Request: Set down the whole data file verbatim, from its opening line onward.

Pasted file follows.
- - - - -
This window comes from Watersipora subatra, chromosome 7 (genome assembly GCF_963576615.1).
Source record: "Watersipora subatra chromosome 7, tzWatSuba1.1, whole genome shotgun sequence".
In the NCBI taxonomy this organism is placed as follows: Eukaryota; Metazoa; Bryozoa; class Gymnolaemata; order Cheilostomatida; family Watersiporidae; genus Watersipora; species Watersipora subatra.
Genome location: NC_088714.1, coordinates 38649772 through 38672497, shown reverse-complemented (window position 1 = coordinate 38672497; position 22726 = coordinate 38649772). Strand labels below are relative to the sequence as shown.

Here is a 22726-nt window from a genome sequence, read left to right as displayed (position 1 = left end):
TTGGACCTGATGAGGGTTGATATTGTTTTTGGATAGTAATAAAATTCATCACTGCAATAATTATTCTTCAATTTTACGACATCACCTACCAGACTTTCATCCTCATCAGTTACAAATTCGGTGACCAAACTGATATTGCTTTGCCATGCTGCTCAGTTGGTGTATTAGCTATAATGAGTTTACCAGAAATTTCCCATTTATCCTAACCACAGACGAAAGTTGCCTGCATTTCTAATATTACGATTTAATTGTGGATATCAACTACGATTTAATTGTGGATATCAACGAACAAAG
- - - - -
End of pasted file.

This window comes from Watersipora subatra, chromosome 7 (genome assembly GCF_963576615.1).
Source record: "Watersipora subatra chromosome 7, tzWatSuba1.1, whole genome shotgun sequence".
In the NCBI taxonomy this organism is placed as follows: Eukaryota; Metazoa; Bryozoa; class Gymnolaemata; order Cheilostomatida; family Watersiporidae; genus Watersipora; species Watersipora subatra.
Genome location: NC_088714.1, coordinates 38649772 through 38672497, shown reverse-complemented (window position 1 = coordinate 38672497; position 22726 = coordinate 38649772). Strand labels below are relative to the sequence as shown.

Here is a 22726-nt window from a genome sequence, read left to right as displayed (position 1 = left end):
TTGGACCTGATGAGGGTTGATATTGTTTTTGGATAGTAATAAAATTCATCACTGCAATAATTATTCTTCAATTTTACGACATCACCTACCAGACTTTCATCCTCATCAGTTACAAATTCGGTGACCAAACTGATATTGCTTTGCCATGCTGCTCAGTTGGTGTATTAGCTATAATGAGTTTACCAGAAATTTCCCATTTATCCTAACCACAGACGAAAGTTGCCTGCATTTCTAATATTACGATTTAATTGTGGATATCAACTACGATTTAATTGTGGATATCAACGAACAAAG